Shares in BT plummeted after the firm warned that profits would take a hit from the fallout of an accounting scandal in its Italian division, which will see it book a £530m writedown.
The figure was revised up from a previous estimate of £145m and the news saw shares plunge by as much as 19 per cent in morning trading, wiping more than £5bn off its market value.
The telecoms giant said that following an independent review of the business by KPMG, the “extent and complexity of inappropriate behaviour in the Italian business were far greater than previously identified”.
An investigation revealed improper accounting practices and a “complex set of improper sales, purchase, factoring and leasing transactions”, BT added.
The net result is there has been an overstatement of earnings at BT’s Italian business over a number of years, leading to the upwards revision in the value of the writedown.
BT chief executive Gavin Patterson said: “We are deeply disappointed with the improper practices which we have found in our Italian business.
“We have undertaken extensive investigations into that business and are committed to ensuring the highest standards across the whole of BT for the benefit of our customers, shareholders, employees and all other stakeholders.”
The group first revealed the accounting errors in October last year and on Tuesday said the investigation is now “substantially complete”, adding that it is attempting to establish how the £530m hit should be reflected in its financial statements for current and previous periods.
However, the firm said it expects the fiasco to result in a reduction in its third-quarter adjusted revenue and adjusted earnings of around £120m.
For the financial year as a whole, BT expects adjusted revenue to decrease by around £200m and adjusted earnings by £175m. It expects to take a similar hit next year.
To compound matters, BT also warned that the outlook for UK public sector and international corporate markets has “deteriorated”.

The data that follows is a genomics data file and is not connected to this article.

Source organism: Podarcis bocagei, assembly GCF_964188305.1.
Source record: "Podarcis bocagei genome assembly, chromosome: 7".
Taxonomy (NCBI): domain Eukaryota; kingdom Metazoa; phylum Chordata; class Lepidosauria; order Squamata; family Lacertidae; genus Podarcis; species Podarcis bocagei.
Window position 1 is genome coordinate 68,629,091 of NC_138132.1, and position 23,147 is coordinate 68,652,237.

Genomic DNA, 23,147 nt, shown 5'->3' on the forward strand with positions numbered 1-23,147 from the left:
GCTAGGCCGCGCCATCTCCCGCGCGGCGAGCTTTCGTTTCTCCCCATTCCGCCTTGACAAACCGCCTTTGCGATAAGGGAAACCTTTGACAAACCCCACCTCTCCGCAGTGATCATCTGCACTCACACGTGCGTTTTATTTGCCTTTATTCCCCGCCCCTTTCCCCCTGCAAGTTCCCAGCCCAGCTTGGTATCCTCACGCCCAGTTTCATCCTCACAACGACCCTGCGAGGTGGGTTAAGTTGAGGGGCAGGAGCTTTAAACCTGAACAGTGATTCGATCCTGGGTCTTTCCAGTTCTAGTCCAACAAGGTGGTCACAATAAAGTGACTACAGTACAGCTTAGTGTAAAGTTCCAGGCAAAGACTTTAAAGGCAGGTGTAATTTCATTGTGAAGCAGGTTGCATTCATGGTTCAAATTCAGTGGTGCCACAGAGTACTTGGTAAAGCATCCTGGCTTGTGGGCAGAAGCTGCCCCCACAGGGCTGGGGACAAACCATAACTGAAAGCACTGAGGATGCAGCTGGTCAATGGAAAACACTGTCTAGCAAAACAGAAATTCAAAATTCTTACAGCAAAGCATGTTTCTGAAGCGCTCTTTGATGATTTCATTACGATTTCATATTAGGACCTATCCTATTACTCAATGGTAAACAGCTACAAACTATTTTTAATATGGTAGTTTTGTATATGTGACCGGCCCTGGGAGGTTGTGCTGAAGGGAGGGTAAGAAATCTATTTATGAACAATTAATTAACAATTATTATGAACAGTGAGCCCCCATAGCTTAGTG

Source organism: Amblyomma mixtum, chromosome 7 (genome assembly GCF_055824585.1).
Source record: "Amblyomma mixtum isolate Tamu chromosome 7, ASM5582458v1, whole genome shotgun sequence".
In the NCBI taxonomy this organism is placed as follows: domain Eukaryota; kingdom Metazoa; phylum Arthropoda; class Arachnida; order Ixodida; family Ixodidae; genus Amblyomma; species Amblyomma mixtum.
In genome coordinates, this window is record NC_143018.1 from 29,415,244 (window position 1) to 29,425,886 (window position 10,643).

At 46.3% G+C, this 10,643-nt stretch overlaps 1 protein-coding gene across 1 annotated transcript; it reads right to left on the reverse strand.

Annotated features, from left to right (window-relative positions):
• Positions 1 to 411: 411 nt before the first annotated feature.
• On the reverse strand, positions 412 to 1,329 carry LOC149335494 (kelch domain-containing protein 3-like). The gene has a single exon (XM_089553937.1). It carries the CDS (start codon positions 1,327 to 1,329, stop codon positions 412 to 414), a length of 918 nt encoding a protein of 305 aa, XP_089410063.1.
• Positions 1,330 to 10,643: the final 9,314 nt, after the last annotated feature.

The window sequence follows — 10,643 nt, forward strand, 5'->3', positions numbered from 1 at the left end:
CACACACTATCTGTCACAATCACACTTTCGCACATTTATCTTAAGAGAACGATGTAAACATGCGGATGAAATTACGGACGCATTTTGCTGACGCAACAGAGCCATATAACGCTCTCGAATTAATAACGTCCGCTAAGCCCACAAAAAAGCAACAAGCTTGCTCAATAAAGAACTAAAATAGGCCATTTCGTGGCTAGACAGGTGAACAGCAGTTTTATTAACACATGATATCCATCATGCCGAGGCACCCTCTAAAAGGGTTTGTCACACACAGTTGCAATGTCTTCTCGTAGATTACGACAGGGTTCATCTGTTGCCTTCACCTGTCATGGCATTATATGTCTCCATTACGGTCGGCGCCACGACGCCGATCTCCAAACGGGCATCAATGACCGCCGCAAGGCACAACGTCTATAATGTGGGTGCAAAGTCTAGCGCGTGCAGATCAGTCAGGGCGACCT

For its business and public sector divisions, it is pencilling in a double-digit year-on-year percentage decline in fourth-quarter underlying earnings.
The group said in a statement: “The improper behaviour in our Italian business is an extremely serious matter, and we have taken immediate steps to strengthen the financial processes and controls in that business.
“We suspended a number of BT Italy’s senior management team who have now left the business.
“We have also appointed a new chief executive of BT Italy who will take charge on February 1, 2017.
“He will review the Italian management team and will work with BT Group Ethics and Compliance to improve the governance, compliance and financial safeguards in our Italian business.”
The Italian business accounts for around 1 per cent of its total earnings.
BT is also conducting a broader review of financial processes, systems and controls across the group and its remuneration committee will “consider the wider implications” of the BT Italy investigation.
George Salmon, equity analyst at Hargreaves Lansdown, said yesterday: “The revelation that accounting deficiencies in Italy are worse than previously thought is a bitter and, needless to say, unwelcome pill to swallow for BT investors.”
It has been a dark day for BT’s shares, according to Neil Wilson, the senior market analyst at ETX Capital.
He added: “BT Group stock skidded 15 per cent lower on the open, slumping to their lowest in more than three years. The group’s own investigation of accounting malpractice in its Italian business shows the situation is far worse than it first thought.
“The problem is that investors will fear that this is not the end – what else will be uncovered? The costs could yet rise and that fear is driving the selling this morning.”
Analysts at Haitong Research added: “Today BT warned about BT Italy and the outlook for UK public sector and international corporate markets, which is a bitter disappointment to us.
“More so because, we think, these two issues are far from the most consequential drivers of BT’s share price at current levels: we think regulation and the pension deficit remain much more important determinants of BT’s net present value.”